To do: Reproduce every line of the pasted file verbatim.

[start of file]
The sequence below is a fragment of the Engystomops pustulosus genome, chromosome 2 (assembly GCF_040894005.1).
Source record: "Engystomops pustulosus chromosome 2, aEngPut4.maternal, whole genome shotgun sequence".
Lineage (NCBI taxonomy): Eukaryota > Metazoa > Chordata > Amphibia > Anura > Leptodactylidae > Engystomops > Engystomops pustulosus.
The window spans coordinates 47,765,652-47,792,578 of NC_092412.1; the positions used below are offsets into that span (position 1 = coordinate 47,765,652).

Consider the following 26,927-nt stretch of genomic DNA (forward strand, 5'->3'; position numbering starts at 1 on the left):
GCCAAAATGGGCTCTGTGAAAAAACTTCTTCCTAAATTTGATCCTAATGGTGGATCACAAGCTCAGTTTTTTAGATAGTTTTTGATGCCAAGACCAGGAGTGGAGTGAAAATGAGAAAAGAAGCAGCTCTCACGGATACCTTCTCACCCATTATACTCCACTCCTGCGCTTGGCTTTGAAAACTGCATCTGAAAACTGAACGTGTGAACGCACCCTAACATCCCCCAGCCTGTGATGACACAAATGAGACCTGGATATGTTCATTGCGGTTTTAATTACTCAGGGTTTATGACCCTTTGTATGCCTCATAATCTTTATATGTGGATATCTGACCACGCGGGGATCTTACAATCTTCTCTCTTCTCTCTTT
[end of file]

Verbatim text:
The sequence below is a fragment of the Engystomops pustulosus genome, chromosome 2 (assembly GCF_040894005.1).
Source record: "Engystomops pustulosus chromosome 2, aEngPut4.maternal, whole genome shotgun sequence".
Lineage (NCBI taxonomy): Eukaryota > Metazoa > Chordata > Amphibia > Anura > Leptodactylidae > Engystomops > Engystomops pustulosus.
The window spans coordinates 47,765,652-47,792,578 of NC_092412.1; the positions used below are offsets into that span (position 1 = coordinate 47,765,652).

Consider the following 26,927-nt stretch of genomic DNA (forward strand, 5'->3'; position numbering starts at 1 on the left):
GCCAAAATGGGCTCTGTGAAAAAACTTCTTCCTAAATTTGATCCTAATGGTGGATCACAAGCTCAGTTTTTTAGATAGTTTTTGATGCCAAGACCAGGAGTGGAGTGAAAATGAGAAAAGAAGCAGCTCTCACGGATACCTTCTCACCCATTATACTCCACTCCTGCGCTTGGCTTTGAAAACTGCATCTGAAAACTGAACGTGTGAACGCACCCTAACATCCCCCAGCCTGTGATGACACAAATGAGACCTGGATATGTTCATTGCGGTTTTAATTACTCAGGGTTTATGACCCTTTGTATGCCTCATAATCTTTATATGTGGATATCTGACCACGCGGGGATCTTACAATCTTCTCTCTTCTCTCTTT